My favorite healthcare blog KevinMD posts every so often with an eloquent heartfelt piece on the problem of patients as customers. In This is Why Patients Cannot be Customers Dr. Tanya Feke points out that:
A study in the British Journal of General Practice showed how patient satisfaction surveys can be skewed. More than 980,000 patients were surveyed across 7,800 practices. Doctors who prescribed more antibiotics were perceived more favorably than family doctors who doled out fewer antibiotics. When you consider U.K.’s National Institute for Health and Care Excellence estimates more than 10 million antibiotic prescriptions are inappropriately prescribed every year (antibiotics do not treat colds and other viral infections), there is a serious disconnect.
We continue to borrow from inappropriate language constructs to make arguments about desired outcomes without thinking through the anticipatory ancillary effects. If we propose that patients are persons, as Tanya does, that’s a start. Individuals have unique needs and when we treat them as patients, we are authorized to treat them within the context of an institutional role. However, patients are not customers, and if we treat them as such, we risk converting healthcare into a neoliberal market system. Customers have vastly different expectations and roles in a systems that recognizes the customer-supplier relationship. Rather than elevating “patient experience” this role transformation risks the destruction of human caring in the organization and the larger social system.
Theories of service define value as co-created in the exchange value of an offer, in the delivery and active acceptance of expected service. However, in health care, the direct service of clinical treatment is only the potential value. The realized value of care is in full relief or the outcome of treatment. If the health service provided is a simple intervention such as a wart removal, value realization may be immediate. If the service is iterative for a complex diagnosis, value realization may be diffused, it may arrive in stages. While people may inherently understand this to be the case, the responsibility of the patient to co-create “realized value” of their health is not typically acknowledged. In Design for Care five contexts of participation are identified:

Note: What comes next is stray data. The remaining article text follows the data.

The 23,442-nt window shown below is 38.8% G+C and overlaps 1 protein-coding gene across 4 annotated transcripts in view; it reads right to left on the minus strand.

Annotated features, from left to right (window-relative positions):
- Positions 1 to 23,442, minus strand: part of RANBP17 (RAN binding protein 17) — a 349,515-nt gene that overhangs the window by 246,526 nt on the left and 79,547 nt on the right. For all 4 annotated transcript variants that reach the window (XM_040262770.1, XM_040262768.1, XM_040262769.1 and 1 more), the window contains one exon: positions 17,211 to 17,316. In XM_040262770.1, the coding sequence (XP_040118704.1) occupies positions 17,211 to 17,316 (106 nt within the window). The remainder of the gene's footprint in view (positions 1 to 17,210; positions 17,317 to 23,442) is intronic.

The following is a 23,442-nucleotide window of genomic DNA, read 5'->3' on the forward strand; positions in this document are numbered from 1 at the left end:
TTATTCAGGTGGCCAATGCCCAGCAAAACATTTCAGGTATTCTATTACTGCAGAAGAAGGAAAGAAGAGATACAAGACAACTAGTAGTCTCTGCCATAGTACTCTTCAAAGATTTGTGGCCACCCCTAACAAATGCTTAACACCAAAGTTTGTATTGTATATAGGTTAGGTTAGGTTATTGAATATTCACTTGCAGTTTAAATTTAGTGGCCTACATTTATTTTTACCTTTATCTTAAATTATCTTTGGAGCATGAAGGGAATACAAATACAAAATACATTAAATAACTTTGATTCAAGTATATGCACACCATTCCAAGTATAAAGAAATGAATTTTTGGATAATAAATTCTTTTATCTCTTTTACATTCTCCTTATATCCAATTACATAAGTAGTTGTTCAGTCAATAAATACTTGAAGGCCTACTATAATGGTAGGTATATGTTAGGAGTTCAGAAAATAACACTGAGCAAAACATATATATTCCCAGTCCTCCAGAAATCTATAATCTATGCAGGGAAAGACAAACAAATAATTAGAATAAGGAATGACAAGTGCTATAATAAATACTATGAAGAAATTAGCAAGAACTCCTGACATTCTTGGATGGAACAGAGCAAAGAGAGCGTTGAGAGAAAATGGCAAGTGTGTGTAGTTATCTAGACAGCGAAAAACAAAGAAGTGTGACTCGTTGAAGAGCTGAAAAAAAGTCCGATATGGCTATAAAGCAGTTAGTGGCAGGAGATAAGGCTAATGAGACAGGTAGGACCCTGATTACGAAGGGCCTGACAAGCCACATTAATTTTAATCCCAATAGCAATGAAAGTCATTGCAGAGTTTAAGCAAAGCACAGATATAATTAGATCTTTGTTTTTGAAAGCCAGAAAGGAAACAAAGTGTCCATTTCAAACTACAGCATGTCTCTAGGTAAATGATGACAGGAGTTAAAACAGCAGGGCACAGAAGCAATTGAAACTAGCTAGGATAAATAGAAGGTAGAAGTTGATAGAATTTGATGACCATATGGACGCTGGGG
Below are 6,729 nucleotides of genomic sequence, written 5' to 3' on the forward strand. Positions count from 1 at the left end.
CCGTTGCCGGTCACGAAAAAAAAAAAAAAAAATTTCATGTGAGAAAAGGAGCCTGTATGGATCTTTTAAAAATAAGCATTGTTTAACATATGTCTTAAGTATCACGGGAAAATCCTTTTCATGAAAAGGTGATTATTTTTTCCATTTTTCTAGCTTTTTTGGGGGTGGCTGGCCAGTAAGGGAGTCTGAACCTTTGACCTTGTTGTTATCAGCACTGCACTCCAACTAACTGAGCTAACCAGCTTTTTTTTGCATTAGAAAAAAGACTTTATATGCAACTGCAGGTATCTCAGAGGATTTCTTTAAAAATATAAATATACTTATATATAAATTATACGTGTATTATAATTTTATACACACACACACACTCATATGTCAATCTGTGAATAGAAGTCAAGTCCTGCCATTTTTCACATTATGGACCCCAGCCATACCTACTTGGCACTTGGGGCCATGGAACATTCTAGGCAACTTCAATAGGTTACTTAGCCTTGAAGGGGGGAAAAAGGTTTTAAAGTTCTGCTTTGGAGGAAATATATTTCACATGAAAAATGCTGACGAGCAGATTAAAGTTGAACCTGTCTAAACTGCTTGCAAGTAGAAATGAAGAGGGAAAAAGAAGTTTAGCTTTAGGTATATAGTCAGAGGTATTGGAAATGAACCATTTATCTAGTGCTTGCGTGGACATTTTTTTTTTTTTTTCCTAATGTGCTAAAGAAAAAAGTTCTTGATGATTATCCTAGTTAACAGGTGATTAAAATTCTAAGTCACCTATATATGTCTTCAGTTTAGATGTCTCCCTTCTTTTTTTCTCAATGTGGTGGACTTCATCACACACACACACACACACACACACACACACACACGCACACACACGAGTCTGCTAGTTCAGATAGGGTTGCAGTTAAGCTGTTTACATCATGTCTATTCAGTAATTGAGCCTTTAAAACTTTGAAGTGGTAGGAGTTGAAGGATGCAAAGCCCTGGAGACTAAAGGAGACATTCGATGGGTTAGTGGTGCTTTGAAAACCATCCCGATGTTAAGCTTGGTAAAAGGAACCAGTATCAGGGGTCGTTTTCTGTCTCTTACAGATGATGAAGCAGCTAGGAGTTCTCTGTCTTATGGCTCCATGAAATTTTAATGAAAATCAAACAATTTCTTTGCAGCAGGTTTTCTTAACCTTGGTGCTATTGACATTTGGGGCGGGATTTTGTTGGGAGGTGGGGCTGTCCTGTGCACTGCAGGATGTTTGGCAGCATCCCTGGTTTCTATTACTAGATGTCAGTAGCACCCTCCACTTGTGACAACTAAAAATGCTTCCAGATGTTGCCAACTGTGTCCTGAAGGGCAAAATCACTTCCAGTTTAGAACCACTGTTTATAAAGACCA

- The patient as health seeker, a self-directed agent responsible for his or her own health and well-being
- The patient as a participant in the healthcare system and subject to the rules and roles this entails
- The patient as a customer of a service, who seeks and pays for treatment directly
- The health seeker or patient as a subject of user research for innovation
- The patient as a person under care, located in a community in a particular society and culture.
If we adopt a view of the health seeker, we start treating persons as active agents in charge of recovering their health, relying on and partnering with the care resources of their providers, in their community, and in digital services.
Prof John Marshall, program director for the new Stamps School of Design Integrative Design MDes, invited us to facilitate a multi-stakeholder charrette in December with their students and professors to develop proposals for the Ann Arbor VA Hospital and community. Working with John and the VA’s key stakeholders for innovation and ambulatory care, the Redesign team employed a modified Basadur Simplexity structure to guide the proceedings.
The charrette included medical industry professionals, design leads and managers from Guardian Industries, Stryker, U.S. Army veterans, and of course stakeholders from the VA Healthcare System to work in small groups to identify, map out and explore core challenges for proposing focal points for action. The Stamps graduate design students produced excellent footage and photographs to document the session.
Redesign partner Patricia sketched the full-length visual narrative to capture the process, stages, and plenary results from the day’s sessions. The focus of the workshop entailed two significant challenges:
- How do we develop different ways of understanding what is important to VA patients?
- How can we go about creating connections with our patients beyond their disease process or treatment?
Continuing documentation of the Stamps MDes student work continues online with process, stories, and progress.